There are a number of unidentified earthworks between Retford and Grove. They could be prehistoric or Roman. There is evidence of a mediaeval moated site or a motte and bailey structure. During the English Civil War, this location was reinforced. Castle Hill Wood is the name given to this area’s wood.
Roman-era artefacts are uncommon in Retford, though 1st–2nd century items were discovered in 1922 at a site on Carolgate. In 1981, the remains of a group of 1st–3rd century buildings were discovered at Babworth. A coin hoard dating from the third century was discovered at Little Morton, and Roman artefacts and pottery fragments were discovered at Tiln (Stroud, 2001). Derrick Riley of Sheffield University discovered evidence of Roman field patterns in the 1970s and 1980s. According to Nottingham University archaeologists, North Nottinghamshire was likely populated by “British communities with a sub-Romano-British culture” during the 5th and 6th centuries.
Retford is located in a shallow, fertile river valley with a large flood plain on either side of the River Idle. As a result, the low-lying land adjacent to the river is prone to flooding. The underlying geology consists of Primo-Triassic rocks that lie on top of coal measures. As a result, this district is part of the Nottinghamshire-Yorkshire Coalfield. Pebble Beds and Sandstone outcrops can be found to the west. To the east are Keuper Marl claylands.
Weather Retford is 18m above sea level and has a mild climate that is generally warm and temperate. The Köppen Climate Classification assigns the climate the designation Cfb (temperate oceanic climate). Retford’s average annual temperature is 10.1°C (50.1°F). The average rainfall is 685 mm (27.0 in). The nearest official Met Office weather station with online records is an automatic station located about eight miles north of Retford at Gringley on the Hill. (Coordinates: 53.406, -0.883)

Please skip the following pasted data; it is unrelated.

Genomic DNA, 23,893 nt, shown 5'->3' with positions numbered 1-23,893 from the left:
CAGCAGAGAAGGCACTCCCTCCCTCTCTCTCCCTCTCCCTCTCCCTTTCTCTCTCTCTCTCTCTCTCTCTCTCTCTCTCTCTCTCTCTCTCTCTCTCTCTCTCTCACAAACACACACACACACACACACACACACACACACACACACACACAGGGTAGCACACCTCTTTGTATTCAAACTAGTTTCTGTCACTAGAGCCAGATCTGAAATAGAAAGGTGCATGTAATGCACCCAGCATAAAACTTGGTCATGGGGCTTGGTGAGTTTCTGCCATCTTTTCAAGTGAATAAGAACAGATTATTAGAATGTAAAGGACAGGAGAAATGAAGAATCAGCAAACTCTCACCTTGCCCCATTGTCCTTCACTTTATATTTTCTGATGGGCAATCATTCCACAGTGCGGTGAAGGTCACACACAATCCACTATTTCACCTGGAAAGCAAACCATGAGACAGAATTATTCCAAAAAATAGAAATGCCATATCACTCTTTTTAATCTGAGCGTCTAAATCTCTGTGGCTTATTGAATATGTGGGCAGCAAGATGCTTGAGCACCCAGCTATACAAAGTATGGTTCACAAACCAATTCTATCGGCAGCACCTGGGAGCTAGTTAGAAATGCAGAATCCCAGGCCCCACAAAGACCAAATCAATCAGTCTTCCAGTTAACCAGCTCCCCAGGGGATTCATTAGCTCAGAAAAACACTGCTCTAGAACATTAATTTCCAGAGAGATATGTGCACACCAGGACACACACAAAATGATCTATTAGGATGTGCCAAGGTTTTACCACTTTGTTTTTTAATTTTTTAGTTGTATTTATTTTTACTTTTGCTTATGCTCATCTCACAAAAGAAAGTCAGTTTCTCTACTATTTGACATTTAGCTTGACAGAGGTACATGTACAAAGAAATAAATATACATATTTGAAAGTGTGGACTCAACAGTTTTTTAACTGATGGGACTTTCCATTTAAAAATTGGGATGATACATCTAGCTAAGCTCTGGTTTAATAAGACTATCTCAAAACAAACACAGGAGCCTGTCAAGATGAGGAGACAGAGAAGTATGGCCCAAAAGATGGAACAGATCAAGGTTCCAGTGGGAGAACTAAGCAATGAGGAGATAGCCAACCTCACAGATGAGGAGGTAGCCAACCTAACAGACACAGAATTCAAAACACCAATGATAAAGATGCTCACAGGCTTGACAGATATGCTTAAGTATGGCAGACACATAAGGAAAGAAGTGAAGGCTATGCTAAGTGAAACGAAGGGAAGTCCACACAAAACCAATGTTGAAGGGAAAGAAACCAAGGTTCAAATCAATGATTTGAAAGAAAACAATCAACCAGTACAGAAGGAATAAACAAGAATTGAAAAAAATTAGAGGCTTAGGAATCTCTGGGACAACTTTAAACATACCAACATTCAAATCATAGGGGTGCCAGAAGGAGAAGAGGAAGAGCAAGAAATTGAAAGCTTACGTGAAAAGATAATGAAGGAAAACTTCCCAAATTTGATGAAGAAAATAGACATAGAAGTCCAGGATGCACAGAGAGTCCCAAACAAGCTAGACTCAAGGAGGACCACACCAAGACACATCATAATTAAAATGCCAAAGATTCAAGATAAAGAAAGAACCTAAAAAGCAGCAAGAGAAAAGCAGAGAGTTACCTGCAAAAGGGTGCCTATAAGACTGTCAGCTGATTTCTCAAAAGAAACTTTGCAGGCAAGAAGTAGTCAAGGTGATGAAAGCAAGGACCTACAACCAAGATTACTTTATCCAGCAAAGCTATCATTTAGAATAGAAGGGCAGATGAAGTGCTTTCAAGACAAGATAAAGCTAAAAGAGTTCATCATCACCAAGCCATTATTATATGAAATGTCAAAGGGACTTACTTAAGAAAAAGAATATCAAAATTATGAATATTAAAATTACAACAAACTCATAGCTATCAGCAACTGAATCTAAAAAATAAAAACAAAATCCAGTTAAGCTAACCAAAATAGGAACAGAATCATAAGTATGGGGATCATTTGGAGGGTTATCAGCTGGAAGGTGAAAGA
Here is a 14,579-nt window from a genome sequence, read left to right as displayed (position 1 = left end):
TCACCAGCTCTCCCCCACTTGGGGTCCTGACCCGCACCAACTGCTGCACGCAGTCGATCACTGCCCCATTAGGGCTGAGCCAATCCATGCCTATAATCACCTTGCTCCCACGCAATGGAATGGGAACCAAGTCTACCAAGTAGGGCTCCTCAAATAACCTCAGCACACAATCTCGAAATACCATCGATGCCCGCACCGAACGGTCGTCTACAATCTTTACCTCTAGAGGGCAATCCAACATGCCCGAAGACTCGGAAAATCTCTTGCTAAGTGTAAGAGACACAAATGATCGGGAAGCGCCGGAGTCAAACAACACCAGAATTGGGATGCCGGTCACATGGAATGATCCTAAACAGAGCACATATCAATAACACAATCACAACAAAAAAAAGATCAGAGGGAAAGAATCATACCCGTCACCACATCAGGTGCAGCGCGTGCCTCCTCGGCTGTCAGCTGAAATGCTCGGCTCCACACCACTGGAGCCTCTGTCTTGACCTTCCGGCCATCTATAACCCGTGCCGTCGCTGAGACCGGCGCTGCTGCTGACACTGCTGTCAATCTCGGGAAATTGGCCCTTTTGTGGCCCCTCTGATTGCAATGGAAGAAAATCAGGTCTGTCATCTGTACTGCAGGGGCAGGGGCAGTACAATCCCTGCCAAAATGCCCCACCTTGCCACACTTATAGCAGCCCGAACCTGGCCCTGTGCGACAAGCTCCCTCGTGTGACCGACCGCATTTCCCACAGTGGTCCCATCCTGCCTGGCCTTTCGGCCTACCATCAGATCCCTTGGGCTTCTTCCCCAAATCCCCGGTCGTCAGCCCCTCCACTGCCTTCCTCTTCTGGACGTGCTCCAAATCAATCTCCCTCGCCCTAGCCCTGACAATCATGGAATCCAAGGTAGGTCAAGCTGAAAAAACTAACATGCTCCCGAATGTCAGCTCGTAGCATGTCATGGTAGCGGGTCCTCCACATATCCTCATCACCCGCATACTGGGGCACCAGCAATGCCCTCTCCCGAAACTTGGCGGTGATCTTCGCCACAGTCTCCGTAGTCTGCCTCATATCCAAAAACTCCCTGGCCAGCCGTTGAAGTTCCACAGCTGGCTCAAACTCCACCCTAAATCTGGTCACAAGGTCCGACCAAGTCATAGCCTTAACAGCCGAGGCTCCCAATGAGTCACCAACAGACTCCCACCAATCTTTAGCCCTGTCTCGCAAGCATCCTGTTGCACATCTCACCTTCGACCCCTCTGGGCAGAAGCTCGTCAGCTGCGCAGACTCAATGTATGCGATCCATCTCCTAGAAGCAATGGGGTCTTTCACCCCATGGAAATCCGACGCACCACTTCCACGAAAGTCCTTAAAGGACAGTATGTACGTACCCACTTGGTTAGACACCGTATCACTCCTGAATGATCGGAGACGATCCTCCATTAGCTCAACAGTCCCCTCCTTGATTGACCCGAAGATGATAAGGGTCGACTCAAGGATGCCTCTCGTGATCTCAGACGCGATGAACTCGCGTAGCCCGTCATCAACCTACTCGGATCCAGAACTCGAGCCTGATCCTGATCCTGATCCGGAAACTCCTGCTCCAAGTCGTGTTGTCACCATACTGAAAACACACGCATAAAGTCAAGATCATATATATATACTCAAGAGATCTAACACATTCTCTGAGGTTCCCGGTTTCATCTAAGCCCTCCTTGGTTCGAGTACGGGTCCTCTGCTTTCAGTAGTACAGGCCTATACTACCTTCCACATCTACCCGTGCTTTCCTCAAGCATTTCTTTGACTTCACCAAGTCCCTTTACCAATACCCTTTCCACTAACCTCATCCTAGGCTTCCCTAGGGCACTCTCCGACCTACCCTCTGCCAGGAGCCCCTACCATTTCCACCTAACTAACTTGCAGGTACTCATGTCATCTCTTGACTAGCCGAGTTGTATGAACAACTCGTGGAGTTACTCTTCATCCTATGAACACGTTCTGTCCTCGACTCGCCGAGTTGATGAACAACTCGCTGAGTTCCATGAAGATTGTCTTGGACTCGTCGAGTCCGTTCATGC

Retford is located in the Idle River Valley, and low-lying areas are prone to flooding. Flooding occurs only on the Idle’s well-defined and wide flood plain; areas above the flood plain or on sandstone (to the west) do not flood. The land to the north and east is clay, and the area was historically marshy (see Isle of Axholm), but it was drained in the 17th century by Dutch engineers led by Cornelius Vermuyden.
Hardmoors, which is adjacent to the Idle at Ordsall, was named after the fact that it floods and freezes in the winter. According to the Environment Agency, which has a gauge on the Idle at Ordsall (location ID 4164), the Idle has had a depth of between 0.19m and 0.85m for 90 percent of the time since monitoring began. The range in 2020 was 0.22m to 0.86m. The highest level ever recorded since the gauge was installed was 1.65m, at 10:30am on June 27, 2007, at the height of the 2007 floods.
According to Rev. W.P. McFarren’s 1947 article in The Retford Times, Moorgate (one of the main streets) derives from the Anglo-Saxon’mor,’ which means a marsh. The author mentions a brook known as ‘The Beck’ that runs through Moorgate and floods every year. “The soil here is largely clay,” he observes, “and Moorgate was well known as the’morgata’ – the miry street.”